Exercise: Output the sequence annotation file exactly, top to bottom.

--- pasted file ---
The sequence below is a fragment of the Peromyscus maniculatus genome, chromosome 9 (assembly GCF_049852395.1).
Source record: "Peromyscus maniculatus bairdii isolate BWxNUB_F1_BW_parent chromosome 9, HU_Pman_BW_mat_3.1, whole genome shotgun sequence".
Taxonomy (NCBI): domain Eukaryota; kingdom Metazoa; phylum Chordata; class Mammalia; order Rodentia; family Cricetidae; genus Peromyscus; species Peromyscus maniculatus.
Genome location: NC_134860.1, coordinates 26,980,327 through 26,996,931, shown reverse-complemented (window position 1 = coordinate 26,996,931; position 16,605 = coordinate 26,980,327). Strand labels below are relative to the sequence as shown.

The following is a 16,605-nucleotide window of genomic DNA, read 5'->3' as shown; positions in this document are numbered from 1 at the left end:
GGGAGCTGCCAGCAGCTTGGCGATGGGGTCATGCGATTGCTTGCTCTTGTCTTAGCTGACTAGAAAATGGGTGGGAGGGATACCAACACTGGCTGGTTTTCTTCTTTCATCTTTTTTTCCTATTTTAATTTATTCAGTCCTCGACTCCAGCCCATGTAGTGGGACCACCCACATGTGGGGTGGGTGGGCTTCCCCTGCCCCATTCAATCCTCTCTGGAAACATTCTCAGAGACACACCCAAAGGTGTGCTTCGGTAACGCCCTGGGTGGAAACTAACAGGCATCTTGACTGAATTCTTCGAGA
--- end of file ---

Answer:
The sequence below is a fragment of the Peromyscus maniculatus genome, chromosome 9 (assembly GCF_049852395.1).
Source record: "Peromyscus maniculatus bairdii isolate BWxNUB_F1_BW_parent chromosome 9, HU_Pman_BW_mat_3.1, whole genome shotgun sequence".
Taxonomy (NCBI): domain Eukaryota; kingdom Metazoa; phylum Chordata; class Mammalia; order Rodentia; family Cricetidae; genus Peromyscus; species Peromyscus maniculatus.
Genome location: NC_134860.1, coordinates 26,980,327 through 26,996,931, shown reverse-complemented (window position 1 = coordinate 26,996,931; position 16,605 = coordinate 26,980,327). Strand labels below are relative to the sequence as shown.

The following is a 16,605-nucleotide window of genomic DNA, read 5'->3' as shown; positions in this document are numbered from 1 at the left end:
GGGAGCTGCCAGCAGCTTGGCGATGGGGTCATGCGATTGCTTGCTCTTGTCTTAGCTGACTAGAAAATGGGTGGGAGGGATACCAACACTGGCTGGTTTTCTTCTTTCATCTTTTTTTCCTATTTTAATTTATTCAGTCCTCGACTCCAGCCCATGTAGTGGGACCACCCACATGTGGGGTGGGTGGGCTTCCCCTGCCCCATTCAATCCTCTCTGGAAACATTCTCAGAGACACACCCAAAGGTGTGCTTCGGTAACGCCCTGGGTGGAAACTAACAGGCATCTTGACTGAATTCTTCGAGA